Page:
Preprints
https://doi.org/10.2139/ssrn.4671920
https://doi.org/10.2139/ssrn.4671920
17 Apr 2024
 | 17 Apr 2024
Status: this preprint is open for discussion.

The pitfalls of ignoring topography in snow retrievals: a case study with EMIT

Niklas Bohn, Edward H. Bair, Philip G. Brodrick, Nimrod Carmon, Robert O. Green, Thomas H. Painter, and David R. Thompson

Abstract. Snow and ice surfaces are an important modulator of Earth’s climate as they reflect most of the incoming solar radiation favoring substantial cooling effects. Thereby, the amount of absorbed solar illumination regulates radiative forcing, which in turn steers melting processes on ice sheets and glaciers. Global patterns of snow darkening, induced by the accumulation of small light-absorbing particles (LAPs), such as dust or algae, lead to an intensified radiative forcing and melting of Earth’s snow cover. It is one of the driving factors for both global sea level rise and increasing air temperature. Mapping and quantifying LAPs on both temporal and spatial scales is therefore needed to improve the prediction of melt rates and their impacts on climate change. High-resolution visible-to-shortwave-infrared (VSWIR) imaging spectrometers herald a new era of passive spaceborne remote sensing, which will help to fulfill this objective. This technology provides continuous spectral channels throughout the solar spectrum, allowing to detect narrow LAP absorption bands. One of these instruments is NASA’s Earth Surface Mineral Dust Source Investigation (EMIT) that was launched to the International Space Station (ISS) in July 2022. The prime mission focus is to deliver maps of surface minerals from arid dust source regions in order to inform Earth system models (ESM) of atmospheric transport and radiative forcing. In addition, the EMIT target mask also includes snow cover in low to mid-latitude mountainous regions, such as the Western US, the Andes in South America, or high-mountain Asia, all of which are prone to surface deposition of small dust particles after traveling hundreds to thousands of kilometers through the atmosphere. Accurate retrievals of snow surface properties in those regions require precise accounting for anisotropy and topography due to varying forward scattering intensity as a function of illumination and observation geometry. In this contribution, we invert a coupled surface-atmosphere radiative transfer model that joins the MODTRAN code with a combination of Mie scattering calculations and the multistream DISORT program. The model provides a physics-based parameterization of the surface, including illumination and observation angles, and facilitates a well-posed retrieval problem by significantly reducing the number of state vector elements. We apply the approach to EMIT images from Patagonia, South America, and present an analysis of retrieval sensitivity to local illumination conditions. We find uncertainties in snow grain size of up to 200 μm and in dust mass mixing ratio of up to 75 μg / gsnow when the model neglects the influence of topography. Furthermore, we demonstrate differences in LAP radiative forcing of up to 400 W / m2 in cases of inaccurately quantified LAP concentration. Finally, we evidence that erroneous assumptions about surface topography are one of the major causes for the formation of the “blue hook" in remotely sensed retrievals of snow reflectance. These findings will be essential for updating melt runoff and climate model input, but also for the conception of retrieval algorithms for future orbital imaging spectroscopy missions, such as NASA’s Surface Biology and Geology (SBG).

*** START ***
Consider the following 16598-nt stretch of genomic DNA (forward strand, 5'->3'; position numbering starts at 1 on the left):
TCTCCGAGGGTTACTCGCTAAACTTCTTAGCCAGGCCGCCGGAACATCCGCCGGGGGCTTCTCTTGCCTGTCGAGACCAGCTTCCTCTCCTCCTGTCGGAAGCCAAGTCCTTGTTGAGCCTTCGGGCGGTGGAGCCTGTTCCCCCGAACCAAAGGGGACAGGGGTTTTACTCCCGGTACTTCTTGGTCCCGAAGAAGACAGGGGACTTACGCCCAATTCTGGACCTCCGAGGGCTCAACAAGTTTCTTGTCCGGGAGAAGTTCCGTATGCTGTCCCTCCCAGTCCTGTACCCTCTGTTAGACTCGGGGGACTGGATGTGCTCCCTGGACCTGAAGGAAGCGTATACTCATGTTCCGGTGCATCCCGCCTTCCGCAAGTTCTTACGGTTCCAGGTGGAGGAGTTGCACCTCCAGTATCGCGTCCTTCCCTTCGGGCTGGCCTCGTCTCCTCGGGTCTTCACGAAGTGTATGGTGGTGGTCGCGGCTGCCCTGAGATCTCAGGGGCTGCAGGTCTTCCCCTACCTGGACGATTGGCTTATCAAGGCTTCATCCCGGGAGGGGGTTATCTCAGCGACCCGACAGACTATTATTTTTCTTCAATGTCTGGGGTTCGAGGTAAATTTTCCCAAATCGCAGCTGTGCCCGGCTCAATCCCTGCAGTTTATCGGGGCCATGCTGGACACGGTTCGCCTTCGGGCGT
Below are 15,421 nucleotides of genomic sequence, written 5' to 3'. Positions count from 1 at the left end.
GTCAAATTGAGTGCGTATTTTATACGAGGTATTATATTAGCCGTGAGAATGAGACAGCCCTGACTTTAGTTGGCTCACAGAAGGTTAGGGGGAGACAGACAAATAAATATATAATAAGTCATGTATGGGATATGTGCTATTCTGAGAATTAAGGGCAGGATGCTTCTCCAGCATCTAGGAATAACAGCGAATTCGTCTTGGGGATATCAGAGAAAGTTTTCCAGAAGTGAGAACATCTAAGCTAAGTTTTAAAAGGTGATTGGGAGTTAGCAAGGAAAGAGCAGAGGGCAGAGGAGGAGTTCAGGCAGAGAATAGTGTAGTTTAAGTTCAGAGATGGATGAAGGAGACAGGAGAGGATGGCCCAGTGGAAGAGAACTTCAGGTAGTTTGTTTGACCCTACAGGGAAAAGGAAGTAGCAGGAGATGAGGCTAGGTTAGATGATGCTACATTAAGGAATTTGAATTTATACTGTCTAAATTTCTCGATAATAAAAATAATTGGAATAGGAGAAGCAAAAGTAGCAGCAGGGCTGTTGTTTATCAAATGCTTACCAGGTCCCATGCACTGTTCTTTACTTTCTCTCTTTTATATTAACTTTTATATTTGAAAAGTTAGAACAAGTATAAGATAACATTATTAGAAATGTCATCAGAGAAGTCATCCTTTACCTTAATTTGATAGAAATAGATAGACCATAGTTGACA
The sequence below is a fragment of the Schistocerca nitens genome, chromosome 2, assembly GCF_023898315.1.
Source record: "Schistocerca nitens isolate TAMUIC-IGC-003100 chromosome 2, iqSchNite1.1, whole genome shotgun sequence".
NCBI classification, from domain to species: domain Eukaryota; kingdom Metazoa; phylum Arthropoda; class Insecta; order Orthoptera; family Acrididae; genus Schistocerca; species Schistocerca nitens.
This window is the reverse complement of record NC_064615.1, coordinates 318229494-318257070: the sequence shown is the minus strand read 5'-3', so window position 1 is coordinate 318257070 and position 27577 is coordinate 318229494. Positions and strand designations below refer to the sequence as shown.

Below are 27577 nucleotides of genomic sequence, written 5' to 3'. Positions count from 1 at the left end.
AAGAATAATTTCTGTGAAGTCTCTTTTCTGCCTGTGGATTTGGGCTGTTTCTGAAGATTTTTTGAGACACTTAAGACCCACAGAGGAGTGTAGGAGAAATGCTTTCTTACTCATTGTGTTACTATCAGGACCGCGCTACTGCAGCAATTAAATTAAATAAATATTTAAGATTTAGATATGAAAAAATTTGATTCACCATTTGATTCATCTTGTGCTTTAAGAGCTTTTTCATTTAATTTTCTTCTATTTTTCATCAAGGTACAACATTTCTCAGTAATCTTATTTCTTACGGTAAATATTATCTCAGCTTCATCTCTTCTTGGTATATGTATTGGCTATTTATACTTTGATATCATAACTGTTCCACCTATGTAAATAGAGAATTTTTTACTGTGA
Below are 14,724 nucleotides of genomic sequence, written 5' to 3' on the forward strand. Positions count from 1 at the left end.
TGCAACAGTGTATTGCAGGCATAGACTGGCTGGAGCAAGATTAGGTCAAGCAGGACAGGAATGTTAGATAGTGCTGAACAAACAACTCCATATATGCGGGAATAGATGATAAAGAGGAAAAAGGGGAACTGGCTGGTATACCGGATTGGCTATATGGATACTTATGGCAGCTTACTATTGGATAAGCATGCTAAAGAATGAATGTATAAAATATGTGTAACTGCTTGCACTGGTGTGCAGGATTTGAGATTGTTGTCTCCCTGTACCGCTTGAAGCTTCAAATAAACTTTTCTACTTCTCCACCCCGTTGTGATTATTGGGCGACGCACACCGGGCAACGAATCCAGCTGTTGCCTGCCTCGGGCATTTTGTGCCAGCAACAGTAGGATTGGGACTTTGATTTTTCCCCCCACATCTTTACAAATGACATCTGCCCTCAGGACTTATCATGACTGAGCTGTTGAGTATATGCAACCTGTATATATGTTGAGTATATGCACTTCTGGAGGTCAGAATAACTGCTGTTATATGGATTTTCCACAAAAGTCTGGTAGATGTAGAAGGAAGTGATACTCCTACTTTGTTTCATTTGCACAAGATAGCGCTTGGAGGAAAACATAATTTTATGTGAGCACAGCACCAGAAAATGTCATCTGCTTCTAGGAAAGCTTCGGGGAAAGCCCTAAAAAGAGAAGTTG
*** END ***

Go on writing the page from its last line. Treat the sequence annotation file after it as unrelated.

Niklas Bohn, Edward H. Bair, Philip G. Brodrick, Nimrod Carmon, Robert O. Green, Thomas H. Painter, and David R. Thompson

Status: open (until 23 Jun 2024)

Comment types: AC – author | RC – referee | CC – community | EC – editor | CEC – chief editor | : Report abuse
  • RC1: 'Comment on egusphere-2024-1020', Anonymous Referee #1, 21 May 2024 reply
Niklas Bohn, Edward H. Bair, Philip G. Brodrick, Nimrod Carmon, Robert O. Green, Thomas H. Painter, and David R. Thompson

Data sets

EMIT L1B Radiances Robert O. Green and the EMIT science team https://earth.jpl.nasa.gov/emit/data/data-portal/coverage-and-forecasts/

Model code and software

ISOFIT - Imaging Spectrometer Optimal FITting David R. Thompson et al. https://github.com/isofit/isofit

Niklas Bohn, Edward H. Bair, Philip G. Brodrick, Nimrod Carmon, Robert O. Green, Thomas H. Painter, and David R. Thompson

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Short summary
A new type of Earth-observing satellite is measuring reflected sunlight in all its colors. These measurements can be used to characterize snow properties, which give us important information about climate change. In our work, we emphasize the difficulties of obtaining these properties from rough mountainous regions and present a solution to the problem. Our research was inspired by the growing number of new satellite technologies and the increasing challenges associated with climate change.